Colorado’s Senate narrowly approved gun restrictions including background checks for all firearm sales and limits on high-capacity ammunition magazines, in the wake of two of the worst mass shootings in U.S. history.
The Senate also passed a measure that requires domestic-violence offenders to surrender their guns, a bill setting a fee for background checks and legislation mandating in-person training for concealed-carry permit applicants.
“If you are law-abiding you go through the gate; if you’re not, you don’t,” said Senate Majority Leader Morgan Carroll, a Democrat from Aurora, referring to the bill she sponsored requiring background checks for all gun sales.
“If we fail to do a common-sense measure -- the one thing the data tells us blocks many criminals from buying weapons -- then shame on us,” added Carroll, whose district includes the Aurora cinema where James Holmes allegedly killed 12 and wounded 58 on July 20.
All the Democrat-backed gun bills approved yesterday now proceed to the state’s House of Representatives, except the background-check fee measure, which already cleared the lower chamber and heads to Governor John Hickenlooper. The Democratic governor has indicated he approves of that measure as well as those requiring background checks for all gun sales and limiting magazine capacity -- both key policy goals of President Barack Obama.
Colorado, with a gun-friendly culture in which many children grow up learning to use their parents’ weapons, is the second state after New York to advance sweeping limits following the massacres in Aurora and Newtown, Connecticut, where 20 children and six school employees died. Firearms legislation is also being debated in Congress and statehouses nationwide, with Colorado’s action seen as a barometer of the public’s willingness to support new restrictions.
Both houses of the state’s General Assembly are controlled by Democrats, who introduced an ambitious agenda of gun-control legislation on Feb. 5. The measures on universal background checks and limiting magazines to 15 rounds that already cleared the House will reviewed by that body because of amendments added by the Senate.
A total of five bills were advanced over objections of Republicans, who argued that they were overly broad, did nothing to improve safety and infringed on Second Amendment rights.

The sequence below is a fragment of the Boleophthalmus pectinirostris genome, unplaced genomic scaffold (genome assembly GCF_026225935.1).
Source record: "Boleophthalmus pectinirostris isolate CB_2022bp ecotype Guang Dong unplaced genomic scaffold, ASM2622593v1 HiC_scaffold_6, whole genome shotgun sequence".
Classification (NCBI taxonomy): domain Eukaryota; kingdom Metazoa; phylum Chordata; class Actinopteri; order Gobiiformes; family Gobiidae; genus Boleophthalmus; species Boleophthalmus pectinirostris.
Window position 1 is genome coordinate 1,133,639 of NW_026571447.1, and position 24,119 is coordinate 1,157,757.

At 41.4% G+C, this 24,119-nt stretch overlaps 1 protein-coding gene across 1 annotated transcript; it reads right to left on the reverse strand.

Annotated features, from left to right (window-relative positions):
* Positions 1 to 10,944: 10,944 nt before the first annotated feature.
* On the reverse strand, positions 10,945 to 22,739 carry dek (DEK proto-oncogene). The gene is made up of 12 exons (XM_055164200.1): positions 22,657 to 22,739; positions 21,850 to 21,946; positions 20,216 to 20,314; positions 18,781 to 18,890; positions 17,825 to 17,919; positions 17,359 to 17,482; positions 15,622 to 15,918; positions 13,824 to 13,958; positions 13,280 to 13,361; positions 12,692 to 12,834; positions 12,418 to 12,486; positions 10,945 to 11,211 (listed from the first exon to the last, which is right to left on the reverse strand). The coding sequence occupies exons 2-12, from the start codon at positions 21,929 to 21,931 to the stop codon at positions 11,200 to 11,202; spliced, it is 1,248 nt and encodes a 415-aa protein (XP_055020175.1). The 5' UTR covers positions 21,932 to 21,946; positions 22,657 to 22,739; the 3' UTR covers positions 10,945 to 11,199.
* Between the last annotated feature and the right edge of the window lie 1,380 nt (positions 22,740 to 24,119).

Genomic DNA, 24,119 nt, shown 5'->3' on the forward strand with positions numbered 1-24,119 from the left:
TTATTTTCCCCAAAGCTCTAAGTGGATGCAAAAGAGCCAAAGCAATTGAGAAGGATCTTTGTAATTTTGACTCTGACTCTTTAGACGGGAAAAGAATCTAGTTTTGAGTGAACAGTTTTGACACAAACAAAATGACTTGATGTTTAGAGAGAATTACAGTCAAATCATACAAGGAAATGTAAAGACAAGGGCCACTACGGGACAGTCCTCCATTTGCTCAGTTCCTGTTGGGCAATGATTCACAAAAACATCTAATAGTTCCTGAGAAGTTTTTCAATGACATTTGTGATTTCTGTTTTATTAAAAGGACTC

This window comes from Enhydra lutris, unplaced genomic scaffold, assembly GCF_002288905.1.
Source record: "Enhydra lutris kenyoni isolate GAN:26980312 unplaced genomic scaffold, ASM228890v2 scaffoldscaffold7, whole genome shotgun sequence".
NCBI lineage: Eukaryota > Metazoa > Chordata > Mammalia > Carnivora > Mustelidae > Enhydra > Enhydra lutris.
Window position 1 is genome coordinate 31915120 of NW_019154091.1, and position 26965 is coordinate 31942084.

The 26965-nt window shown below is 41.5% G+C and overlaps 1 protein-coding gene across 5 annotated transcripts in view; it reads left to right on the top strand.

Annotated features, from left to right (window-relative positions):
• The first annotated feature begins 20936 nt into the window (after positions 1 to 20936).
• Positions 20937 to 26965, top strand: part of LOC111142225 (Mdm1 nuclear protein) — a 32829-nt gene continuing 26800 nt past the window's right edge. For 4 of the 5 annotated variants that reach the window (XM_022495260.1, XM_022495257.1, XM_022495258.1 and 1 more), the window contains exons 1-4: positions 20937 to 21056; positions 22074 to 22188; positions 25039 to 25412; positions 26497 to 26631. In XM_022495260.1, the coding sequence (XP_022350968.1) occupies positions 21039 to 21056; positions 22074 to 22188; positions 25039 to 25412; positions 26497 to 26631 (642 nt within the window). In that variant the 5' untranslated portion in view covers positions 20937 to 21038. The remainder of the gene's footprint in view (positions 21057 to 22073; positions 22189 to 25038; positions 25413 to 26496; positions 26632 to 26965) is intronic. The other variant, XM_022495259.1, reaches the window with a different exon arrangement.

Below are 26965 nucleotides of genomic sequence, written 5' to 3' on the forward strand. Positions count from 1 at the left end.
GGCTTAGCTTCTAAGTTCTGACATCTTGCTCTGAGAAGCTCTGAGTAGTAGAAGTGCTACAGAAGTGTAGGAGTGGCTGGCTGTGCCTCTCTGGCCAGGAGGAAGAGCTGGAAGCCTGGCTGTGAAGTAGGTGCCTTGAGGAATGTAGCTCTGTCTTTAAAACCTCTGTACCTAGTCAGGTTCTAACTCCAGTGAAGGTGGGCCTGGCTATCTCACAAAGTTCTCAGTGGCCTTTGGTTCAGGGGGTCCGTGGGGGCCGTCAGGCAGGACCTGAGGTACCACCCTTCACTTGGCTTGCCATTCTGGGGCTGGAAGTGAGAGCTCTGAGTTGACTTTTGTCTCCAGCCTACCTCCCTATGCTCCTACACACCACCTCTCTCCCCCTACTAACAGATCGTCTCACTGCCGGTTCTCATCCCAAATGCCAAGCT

“It’s absurd,” said Senator Greg Brophy, a Republican from Wray, referring to the background checks bill, “because it doesn’t do anything to improve safety unless you’re willing to take the step of registering all firearms.”
Several Republicans, including Brophy, said they would openly defy a limit on ammunition magazines if it became law.
“I can say this with no hesitation -- I will not abide by this law if passed,” said Senator Vicki Marble, a Republican from Fort Collins. “Neither will my family, my friends, and judging from my e-mails, I doubt most of the people in my district.”
The background-checks requirement for all gun sales and legislation instituting fees for such reviews were each advanced by only two votes in the Senate, where Democrats hold a 20-15 majority. The magazines limit passed by a single vote.
Conservative Senators also called attention to threats by Erie, Colorado-based Magpul Industries Corp., the state’s largest firearm-accessories maker, to take hundreds of jobs elsewhere if high-capacity magazines were restricted. Companies that rely on Magpul contracts also said they’d relocate.
“There will be hundreds of people, possibly thousands of people, because of the satellite businesses, who will be affected by this legislation,” said Senator Randy Baumgardner, a Republican from Cowdrey, referring to limits on magazines. “Those people will be out of work.”
Democrats rebuffed assertions that the gun measures would outlaw common handguns and harm the region’s economy, pointing to the state’s two mass shootings. In addition to the Aurora massacre, 15 people died in a 1999 attack at Columbine High School near Denver.
“We can’t get the kids back that we lost, but we can sure fight not to send more,” said Senator Mike Johnston, a Democrat from Denver. “It’s going to take our ability to make a commitment on values -- the dilemma comes when you have competing values on both sides.”